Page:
This paper delves into the issues of integration and assimilation of American Muslims and Muslim immigrants in American society from the intercultural perspective of acculturation (Berry, 2005). It takes into account the uniqueness of American immigration processes and policies from a Muslim standpoint. This study employs a mixed methods approach to examine the hypothesis that higher perceptions of integration by Muslim participants would result in lower perceived discrimination. The researchers used established and adapted quantitative scales of acculturation (Barry, 2001) and perceived religious discrimination (Lee et al., 2009; Sirin & Katsiaficas, 2011). Qualitative interviews will be conducted in summer with Muslim participants from local mosques in order to understand Muslim views of acculturation and its efficacy. This study has implications for enhancing Muslim and non-Muslim relationships in the U.S. and devising integration strategies, which are sensitive to Islamic cultural practice and preservation.

Reading Chaucer in Tudor England: Clues from Rychard Pynson's Editions

Sean Lewis, Ph.D.Dr. Sean Lewis
Department of English

Tudor (16th-century) England was the period in which Chaucer became firmly canonized as the Father of English Literature.  How, though, did people in Tudor England interpret Chaucer? One way to answer this question is to investigate how Chaucer was presented to Tudor readers.  This talk will examine the under-appreciated Pynson editions of Chaucer's works (1526), arguing that they both codify and encourage a variety of period reading strategies through textual and visual editorial apparatus. Ultimately, this talk will reveal the role editors and editions can play in how we read literature.  (This research will be published in Ennaratio, a journal of medieval studies.)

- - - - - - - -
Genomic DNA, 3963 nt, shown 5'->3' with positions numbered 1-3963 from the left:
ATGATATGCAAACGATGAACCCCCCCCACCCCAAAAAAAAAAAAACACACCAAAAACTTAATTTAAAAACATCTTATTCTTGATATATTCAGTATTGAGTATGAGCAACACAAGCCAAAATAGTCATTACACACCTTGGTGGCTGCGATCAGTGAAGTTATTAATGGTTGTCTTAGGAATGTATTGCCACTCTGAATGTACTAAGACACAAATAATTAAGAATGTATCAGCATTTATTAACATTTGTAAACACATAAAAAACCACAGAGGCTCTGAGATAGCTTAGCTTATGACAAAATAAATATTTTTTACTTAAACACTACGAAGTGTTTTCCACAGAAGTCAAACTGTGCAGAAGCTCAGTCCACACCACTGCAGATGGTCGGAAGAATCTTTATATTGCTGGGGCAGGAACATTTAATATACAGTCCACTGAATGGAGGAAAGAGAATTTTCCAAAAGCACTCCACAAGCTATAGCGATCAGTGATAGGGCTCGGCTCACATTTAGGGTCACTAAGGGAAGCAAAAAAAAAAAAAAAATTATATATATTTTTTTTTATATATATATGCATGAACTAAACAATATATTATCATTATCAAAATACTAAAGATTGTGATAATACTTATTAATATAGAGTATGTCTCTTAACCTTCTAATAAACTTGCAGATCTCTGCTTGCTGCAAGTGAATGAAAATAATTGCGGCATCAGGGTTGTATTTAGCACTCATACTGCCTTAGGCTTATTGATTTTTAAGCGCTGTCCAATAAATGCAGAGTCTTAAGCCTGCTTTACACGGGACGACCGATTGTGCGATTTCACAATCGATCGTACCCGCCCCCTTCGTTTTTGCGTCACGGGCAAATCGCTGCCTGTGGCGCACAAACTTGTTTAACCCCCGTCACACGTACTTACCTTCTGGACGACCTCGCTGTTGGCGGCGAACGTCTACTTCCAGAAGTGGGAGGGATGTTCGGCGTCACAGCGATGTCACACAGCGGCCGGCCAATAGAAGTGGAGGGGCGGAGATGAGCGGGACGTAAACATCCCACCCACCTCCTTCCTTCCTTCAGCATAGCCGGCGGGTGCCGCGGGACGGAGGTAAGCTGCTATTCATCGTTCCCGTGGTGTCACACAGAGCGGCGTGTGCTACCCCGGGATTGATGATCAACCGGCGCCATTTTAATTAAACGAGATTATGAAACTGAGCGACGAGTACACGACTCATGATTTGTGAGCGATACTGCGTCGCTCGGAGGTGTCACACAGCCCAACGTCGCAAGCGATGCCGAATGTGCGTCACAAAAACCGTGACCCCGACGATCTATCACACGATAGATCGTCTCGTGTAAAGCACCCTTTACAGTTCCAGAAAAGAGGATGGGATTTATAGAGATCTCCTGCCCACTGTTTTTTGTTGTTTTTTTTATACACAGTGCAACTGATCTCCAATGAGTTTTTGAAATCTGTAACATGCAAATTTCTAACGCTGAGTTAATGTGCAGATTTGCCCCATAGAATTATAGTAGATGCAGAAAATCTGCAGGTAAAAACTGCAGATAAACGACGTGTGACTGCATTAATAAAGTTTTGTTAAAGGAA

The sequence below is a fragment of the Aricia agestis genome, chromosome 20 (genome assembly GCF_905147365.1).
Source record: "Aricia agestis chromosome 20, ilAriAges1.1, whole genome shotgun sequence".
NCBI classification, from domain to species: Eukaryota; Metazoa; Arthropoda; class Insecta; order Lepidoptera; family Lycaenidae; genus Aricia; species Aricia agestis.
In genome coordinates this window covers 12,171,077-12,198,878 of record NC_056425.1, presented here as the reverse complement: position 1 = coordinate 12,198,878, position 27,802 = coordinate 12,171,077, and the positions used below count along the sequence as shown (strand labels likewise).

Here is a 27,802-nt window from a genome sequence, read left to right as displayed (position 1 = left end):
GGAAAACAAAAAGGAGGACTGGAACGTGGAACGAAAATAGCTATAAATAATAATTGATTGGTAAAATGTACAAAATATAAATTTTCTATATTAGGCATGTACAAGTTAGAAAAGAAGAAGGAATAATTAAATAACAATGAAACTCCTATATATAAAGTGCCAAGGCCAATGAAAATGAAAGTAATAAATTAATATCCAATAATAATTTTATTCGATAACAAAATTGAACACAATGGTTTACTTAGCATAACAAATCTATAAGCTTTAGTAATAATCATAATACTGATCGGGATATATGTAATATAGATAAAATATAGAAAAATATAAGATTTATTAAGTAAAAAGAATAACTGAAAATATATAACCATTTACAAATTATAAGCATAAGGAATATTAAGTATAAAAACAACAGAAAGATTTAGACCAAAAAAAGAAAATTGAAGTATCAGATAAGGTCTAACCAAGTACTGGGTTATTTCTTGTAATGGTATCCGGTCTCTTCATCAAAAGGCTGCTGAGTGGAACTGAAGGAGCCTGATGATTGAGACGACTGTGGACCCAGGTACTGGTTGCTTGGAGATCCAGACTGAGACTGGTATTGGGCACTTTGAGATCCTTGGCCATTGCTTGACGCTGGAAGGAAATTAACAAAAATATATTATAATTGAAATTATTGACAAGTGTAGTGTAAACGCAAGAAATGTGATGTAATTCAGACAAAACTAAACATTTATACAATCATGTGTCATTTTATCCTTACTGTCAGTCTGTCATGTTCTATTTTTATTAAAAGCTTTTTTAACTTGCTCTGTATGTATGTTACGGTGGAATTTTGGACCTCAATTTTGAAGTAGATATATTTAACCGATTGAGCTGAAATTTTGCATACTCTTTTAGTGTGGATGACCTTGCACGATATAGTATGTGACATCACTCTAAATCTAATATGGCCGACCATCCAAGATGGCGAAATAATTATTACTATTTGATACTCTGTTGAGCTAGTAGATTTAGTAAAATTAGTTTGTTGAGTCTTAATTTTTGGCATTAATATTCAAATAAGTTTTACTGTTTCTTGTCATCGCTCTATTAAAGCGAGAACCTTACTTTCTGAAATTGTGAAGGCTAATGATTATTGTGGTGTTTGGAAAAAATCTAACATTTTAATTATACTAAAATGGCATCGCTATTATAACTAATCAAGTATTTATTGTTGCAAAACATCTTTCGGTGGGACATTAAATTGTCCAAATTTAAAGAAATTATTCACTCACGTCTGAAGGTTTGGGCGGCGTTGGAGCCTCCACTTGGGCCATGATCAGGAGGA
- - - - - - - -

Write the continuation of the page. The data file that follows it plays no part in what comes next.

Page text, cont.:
Reading the Summa Theologiae as Holistic Formation

John Love, S.T.D.Dr. John Love

Over the past 9+ years at the Seminary, I have developed a tradition of learning the wisdom of St. Thomas Aquinas by reading 60% of his monumental work, Summa Theologiae, during the academic year.  The consistent response of students in these demanding classes over the past 45 years is an overwhelmingly positive appreciation for the holistic formation that this intense exercise produces.  Students report that they learn personal discipline and time management, intellectual concepts and structures, spiritual insights and exhortations, and pastoral strategies and tools from listening to the sage counsel of Aquinas.  I presented at an international conference about this remarkable educational experience , and published a chapter in a Cambridge volume.  Next year, I will have a 2-semester sabbatical in Oxford University to transform my class notes into a commentary so that we can export the rich goodness of the Mount that we have treasured for decades.